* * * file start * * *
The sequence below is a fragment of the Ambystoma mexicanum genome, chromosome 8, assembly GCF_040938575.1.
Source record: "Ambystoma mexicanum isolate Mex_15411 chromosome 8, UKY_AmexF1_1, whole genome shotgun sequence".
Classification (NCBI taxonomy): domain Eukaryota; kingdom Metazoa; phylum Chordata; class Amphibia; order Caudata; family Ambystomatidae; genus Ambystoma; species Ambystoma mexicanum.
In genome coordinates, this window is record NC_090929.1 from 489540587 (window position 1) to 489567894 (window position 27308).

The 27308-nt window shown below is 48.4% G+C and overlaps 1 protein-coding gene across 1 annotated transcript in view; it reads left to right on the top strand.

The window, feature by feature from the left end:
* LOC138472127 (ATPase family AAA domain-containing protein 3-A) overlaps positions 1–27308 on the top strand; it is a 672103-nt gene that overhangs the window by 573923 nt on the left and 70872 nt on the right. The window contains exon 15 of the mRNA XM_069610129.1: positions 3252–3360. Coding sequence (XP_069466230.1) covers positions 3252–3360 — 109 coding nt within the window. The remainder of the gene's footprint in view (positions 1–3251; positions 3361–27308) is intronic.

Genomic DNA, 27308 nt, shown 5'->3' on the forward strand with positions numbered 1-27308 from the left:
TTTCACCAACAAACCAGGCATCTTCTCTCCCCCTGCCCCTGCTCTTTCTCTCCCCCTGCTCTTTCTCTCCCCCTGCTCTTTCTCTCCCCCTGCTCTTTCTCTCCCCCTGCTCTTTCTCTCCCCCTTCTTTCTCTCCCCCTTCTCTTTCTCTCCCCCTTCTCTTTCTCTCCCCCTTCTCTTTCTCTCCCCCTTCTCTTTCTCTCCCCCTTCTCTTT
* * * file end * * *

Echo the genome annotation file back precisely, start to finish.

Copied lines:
The sequence below is a fragment of the Ambystoma mexicanum genome, chromosome 8, assembly GCF_040938575.1.
Source record: "Ambystoma mexicanum isolate Mex_15411 chromosome 8, UKY_AmexF1_1, whole genome shotgun sequence".
Classification (NCBI taxonomy): domain Eukaryota; kingdom Metazoa; phylum Chordata; class Amphibia; order Caudata; family Ambystomatidae; genus Ambystoma; species Ambystoma mexicanum.
In genome coordinates, this window is record NC_090929.1 from 489540587 (window position 1) to 489567894 (window position 27308).

The 27308-nt window shown below is 48.4% G+C and overlaps 1 protein-coding gene across 1 annotated transcript in view; it reads left to right on the top strand.

The window, feature by feature from the left end:
* LOC138472127 (ATPase family AAA domain-containing protein 3-A) overlaps positions 1–27308 on the top strand; it is a 672103-nt gene that overhangs the window by 573923 nt on the left and 70872 nt on the right. The window contains exon 15 of the mRNA XM_069610129.1: positions 3252–3360. Coding sequence (XP_069466230.1) covers positions 3252–3360 — 109 coding nt within the window. The remainder of the gene's footprint in view (positions 1–3251; positions 3361–27308) is intronic.

Genomic DNA, 27308 nt, shown 5'->3' on the forward strand with positions numbered 1-27308 from the left:
TTTCACCAACAAACCAGGCATCTTCTCTCCCCCTGCCCCTGCTCTTTCTCTCCCCCTGCTCTTTCTCTCCCCCTGCTCTTTCTCTCCCCCTGCTCTTTCTCTCCCCCTGCTCTTTCTCTCCCCCTTCTTTCTCTCCCCCTTCTCTTTCTCTCCCCCTTCTCTTTCTCTCCCCCTTCTCTTTCTCTCCCCCTTCTCTTTCTCTCCCCCTTCTCTTT